ILLINOIS APPELLATE COURT SECOND DISTRICT JUDGMENT AFFIRMED.
OPINION FILED MAY 20, 1980.
FRANK J. HABERMAN, PLAINTIFF-APPELLANT,
COMMONWEALTH EDISON COMPANY, DEFENDANT-APPELLEE.
APPEAL from the Circuit Court of Du Page County; the Hon.
EDWIN DOUGLAS, Judge, presiding.
MR. PRESIDING JUSTICE SEIDENFELD DELIVERED THE OPINION OF THE COURT:
Rehearing denied June 30, 1980.
Frank J. Haberman sued Commonwealth Edison Company (Edison) to recover for injuries received when he fell from an electrical service pole. In his original complaint the plaintiff charged defendant with negligence. At the close of plaintiff's case in chief in a jury trial he filed an amended motion to add a count for general negligence, based on res ipsa loquitur. The judge reserved his ruling until the close of proofs. At the close of the evidence the plaintiff tendered a motion for directed verdict based on the general allegations of negligence, which the judge denied. The jury in answer to a special interrogatory found Haberman guilty of contributory negligence and returned a general verdict in favor of Edison. A motion for judgment notwithstanding the verdict was denied. Haberman appeals, contending that his motion for a directed verdict and for judgment n.o.v. were improperly denied and that it was error to permit the issues of liability and contributory negligence to go to the jury.
Plaintiff was employed as an electrician for Edward Lewis, an electrical contractor, whose firm had contracted to work on a particular project for the Butler International Golf Course, which was to host the Western Open golf tournament. The work was the installation of a three-phase electrical service to be installed on a service pole located on private property across the street from the golf course. (Hereinafter referred to as the "service pole".) A larger pole with a transformer on it was owned by Edison and was located approximately 70 feet from the Butler property. There were two lines connecting the main pole to the service pole. The uppermost line provided a single-phase service, which existed and was operational at the time the project began. The lower line was installed by Edison approximately 30 days prior to the accident. In order to provide the three-phase system on the service pole, the second wire was attached to it by means of a device termed a "spool deadend cleavice." A wire was entered through what was termed the deadend bale and wrapped around an insulated spool. The cleavice includes a bolt by which it is attached to the pole, extending through it, and tightened with a nut, leaving part of the bolt extending. Edison also installed a second transformer on its main pole, since this was required to operate the three-phase system.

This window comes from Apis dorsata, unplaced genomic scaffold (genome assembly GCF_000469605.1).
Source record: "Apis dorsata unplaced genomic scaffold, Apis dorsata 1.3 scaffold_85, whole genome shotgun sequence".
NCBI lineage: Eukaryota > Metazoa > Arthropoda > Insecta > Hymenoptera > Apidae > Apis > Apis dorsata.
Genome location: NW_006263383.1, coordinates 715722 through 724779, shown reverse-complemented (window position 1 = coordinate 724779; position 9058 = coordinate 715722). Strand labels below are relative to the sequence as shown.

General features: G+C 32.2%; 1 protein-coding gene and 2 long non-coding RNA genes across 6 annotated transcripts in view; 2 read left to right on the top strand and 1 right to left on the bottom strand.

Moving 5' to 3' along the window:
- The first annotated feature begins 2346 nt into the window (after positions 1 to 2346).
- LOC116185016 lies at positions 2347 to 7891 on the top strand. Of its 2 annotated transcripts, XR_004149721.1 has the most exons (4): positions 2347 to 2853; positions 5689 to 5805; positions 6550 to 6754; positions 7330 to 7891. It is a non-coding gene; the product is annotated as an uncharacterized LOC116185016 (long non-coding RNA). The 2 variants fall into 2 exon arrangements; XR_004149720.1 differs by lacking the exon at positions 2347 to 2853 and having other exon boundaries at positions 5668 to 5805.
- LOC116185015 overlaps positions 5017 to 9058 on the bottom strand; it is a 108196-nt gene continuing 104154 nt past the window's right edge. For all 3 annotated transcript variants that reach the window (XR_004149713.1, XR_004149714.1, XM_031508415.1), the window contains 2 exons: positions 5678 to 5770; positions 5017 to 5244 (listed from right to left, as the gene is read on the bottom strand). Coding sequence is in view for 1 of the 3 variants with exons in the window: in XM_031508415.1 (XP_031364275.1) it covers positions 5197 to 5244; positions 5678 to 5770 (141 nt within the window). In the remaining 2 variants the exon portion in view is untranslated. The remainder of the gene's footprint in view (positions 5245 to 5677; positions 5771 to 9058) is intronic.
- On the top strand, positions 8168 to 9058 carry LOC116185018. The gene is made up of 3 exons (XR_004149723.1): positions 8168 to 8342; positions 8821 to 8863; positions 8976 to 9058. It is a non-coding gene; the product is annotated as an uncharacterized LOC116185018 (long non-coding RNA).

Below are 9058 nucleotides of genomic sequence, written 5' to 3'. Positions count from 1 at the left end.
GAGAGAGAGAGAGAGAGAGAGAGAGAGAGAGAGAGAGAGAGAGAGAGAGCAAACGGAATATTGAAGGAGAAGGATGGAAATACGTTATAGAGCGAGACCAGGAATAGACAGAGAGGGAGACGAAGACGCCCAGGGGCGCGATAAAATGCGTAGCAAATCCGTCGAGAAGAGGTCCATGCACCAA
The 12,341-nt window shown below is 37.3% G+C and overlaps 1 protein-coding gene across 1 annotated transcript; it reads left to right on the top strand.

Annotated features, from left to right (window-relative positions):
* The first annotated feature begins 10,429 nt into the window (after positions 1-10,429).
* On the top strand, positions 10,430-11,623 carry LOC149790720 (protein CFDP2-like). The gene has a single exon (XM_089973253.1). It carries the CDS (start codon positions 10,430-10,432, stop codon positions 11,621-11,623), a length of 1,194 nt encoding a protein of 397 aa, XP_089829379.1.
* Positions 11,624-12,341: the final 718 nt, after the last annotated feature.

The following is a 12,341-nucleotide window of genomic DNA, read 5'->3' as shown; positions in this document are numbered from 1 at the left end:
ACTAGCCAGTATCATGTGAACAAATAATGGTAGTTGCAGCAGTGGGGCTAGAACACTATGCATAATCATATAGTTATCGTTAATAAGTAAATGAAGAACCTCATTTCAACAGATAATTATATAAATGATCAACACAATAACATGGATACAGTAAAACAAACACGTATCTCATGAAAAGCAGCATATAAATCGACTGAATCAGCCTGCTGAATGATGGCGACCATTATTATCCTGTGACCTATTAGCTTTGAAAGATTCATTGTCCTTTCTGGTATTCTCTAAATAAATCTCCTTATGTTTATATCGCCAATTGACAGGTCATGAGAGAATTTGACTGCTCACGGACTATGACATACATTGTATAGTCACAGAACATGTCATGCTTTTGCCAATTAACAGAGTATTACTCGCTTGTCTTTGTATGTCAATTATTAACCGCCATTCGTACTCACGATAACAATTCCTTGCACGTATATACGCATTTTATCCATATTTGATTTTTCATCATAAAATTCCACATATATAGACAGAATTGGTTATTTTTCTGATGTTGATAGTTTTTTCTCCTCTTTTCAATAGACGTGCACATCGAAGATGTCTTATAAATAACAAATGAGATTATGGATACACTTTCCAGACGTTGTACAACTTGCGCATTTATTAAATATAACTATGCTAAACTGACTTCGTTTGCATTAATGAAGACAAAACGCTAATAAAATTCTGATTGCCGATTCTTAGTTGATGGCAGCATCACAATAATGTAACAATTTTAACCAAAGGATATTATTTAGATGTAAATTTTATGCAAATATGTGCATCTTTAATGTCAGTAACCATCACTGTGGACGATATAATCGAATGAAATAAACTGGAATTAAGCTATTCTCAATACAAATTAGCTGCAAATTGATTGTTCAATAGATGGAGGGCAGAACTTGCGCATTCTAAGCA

On June 20, 1974, it was plaintiff's duty to run a service from the bottom of the pole to the area near the cleavice. He was to install a meter box and connect a riser to the service pole. A riser is a 2-inch pipe with four wires inside which are pushed through the pipe while it is on the ground. The riser is then lifted and fastened to the pole with brackets or clamps. At the top of the riser is a device called a service head, which has four holes in it through which the wires are run.
It was not plaintiff's job to connect the wires to Edison's line. He was merely to run the lines near the cleavice and to leave the four wires hanging out unconnected until either the village inspector or the county inspector checked the work.
Just prior to the accident, plaintiff was on a ladder approximately 15-20 feet off the ground. His employer, Lewis, was on the ground. Plaintiff was attaching the last bracket on the service head near the top of the pole. As he stepped up the ladder in an attempt to get more leverage to turn the screws which fastened the brackets to the pole, his hand came in contact with the protruding end of the fork bolt, he received an electric shock, and fell from the ladder.